Investigators from Mobile, Ala., have come to Douglas County to look into a possible connection between a man who was arrested in Alabama (search) and two unsolved killings in Georgia (search).

Investigators can place Jeremy Brian Jones (search), 31, in Douglas County at the time of both homicides, the Oct. 31, 2002, stabbing death of Tina Mayberry and the death of 16-year-old Amanda Greenwell, whose skeletal remains were found near a road earlier this year, said Chief Deputy Stan Copeland of the Douglas County Sheriff's Office.

"He is definitely a person of interest," Copeland said of Jones, though he added that authorities still were in the preliminary stages of the investigation.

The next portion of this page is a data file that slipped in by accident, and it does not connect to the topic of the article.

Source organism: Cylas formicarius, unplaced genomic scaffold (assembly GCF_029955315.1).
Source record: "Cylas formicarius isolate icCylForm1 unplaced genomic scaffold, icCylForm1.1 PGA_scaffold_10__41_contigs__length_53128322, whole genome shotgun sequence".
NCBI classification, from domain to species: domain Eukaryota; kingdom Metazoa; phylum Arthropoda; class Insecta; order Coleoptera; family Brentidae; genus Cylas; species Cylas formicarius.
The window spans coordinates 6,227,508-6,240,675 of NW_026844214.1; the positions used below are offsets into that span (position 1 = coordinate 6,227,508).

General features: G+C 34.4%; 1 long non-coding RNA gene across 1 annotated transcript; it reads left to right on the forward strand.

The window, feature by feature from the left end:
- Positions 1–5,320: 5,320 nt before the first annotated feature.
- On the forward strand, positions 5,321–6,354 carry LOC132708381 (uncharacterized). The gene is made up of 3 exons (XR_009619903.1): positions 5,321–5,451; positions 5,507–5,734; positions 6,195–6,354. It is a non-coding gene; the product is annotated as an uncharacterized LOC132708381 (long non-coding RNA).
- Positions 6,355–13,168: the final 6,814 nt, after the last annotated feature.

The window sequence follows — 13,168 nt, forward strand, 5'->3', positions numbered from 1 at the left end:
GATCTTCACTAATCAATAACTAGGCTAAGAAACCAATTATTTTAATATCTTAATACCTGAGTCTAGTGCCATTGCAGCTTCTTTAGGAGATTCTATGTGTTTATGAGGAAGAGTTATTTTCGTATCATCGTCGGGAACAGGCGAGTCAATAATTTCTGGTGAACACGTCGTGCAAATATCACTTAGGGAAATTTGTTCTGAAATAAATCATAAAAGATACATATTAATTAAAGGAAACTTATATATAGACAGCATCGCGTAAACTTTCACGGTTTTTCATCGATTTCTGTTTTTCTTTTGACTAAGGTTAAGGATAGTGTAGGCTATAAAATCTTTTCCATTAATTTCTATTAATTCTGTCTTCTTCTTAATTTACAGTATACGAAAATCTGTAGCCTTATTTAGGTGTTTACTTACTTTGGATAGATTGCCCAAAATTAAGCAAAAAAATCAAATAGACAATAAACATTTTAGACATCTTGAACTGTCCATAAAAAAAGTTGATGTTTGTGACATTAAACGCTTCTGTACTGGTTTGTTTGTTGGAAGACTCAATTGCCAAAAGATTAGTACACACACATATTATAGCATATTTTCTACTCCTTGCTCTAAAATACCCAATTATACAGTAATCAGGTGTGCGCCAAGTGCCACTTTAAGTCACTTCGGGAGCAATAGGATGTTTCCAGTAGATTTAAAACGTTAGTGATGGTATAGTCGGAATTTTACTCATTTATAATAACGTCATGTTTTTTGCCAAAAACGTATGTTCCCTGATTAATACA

Alabama authorities were in Douglas County on Wednesday to look through some of the belongings Jones left there.

Jones was an Oklahoma fugitive when he was arrested last month in Mobile and charged with capital murder in the slaying of Lisa Nichols, 44. Nichols was raped and killed Sept. 18 in her rural home in Turnerville, Ala., about 20 miles north of Mobile. The home was set afire.

While living in Douglas County, Jones was using the name John Paul Chapman. Chapman was the name he was using when he was arrested in Alabama as well. Copeland said Jones used the assumed name because he is wanted in Oklahoma and because he would have had to register as a sex offender.

The charges he faces in Oklahoma include rape by force, rape by instrument, two counts of sodomy, failure to register as a sex offender and three counts of felony bail jumping, according to the Mobile County Sheriff's Office.

Copeland said links among the Mobile and Douglas County cases, along with another homicide case in Escambia County, Ala., in which Jones has been questioned, include the fact that all the victims were white, short and had dark hair.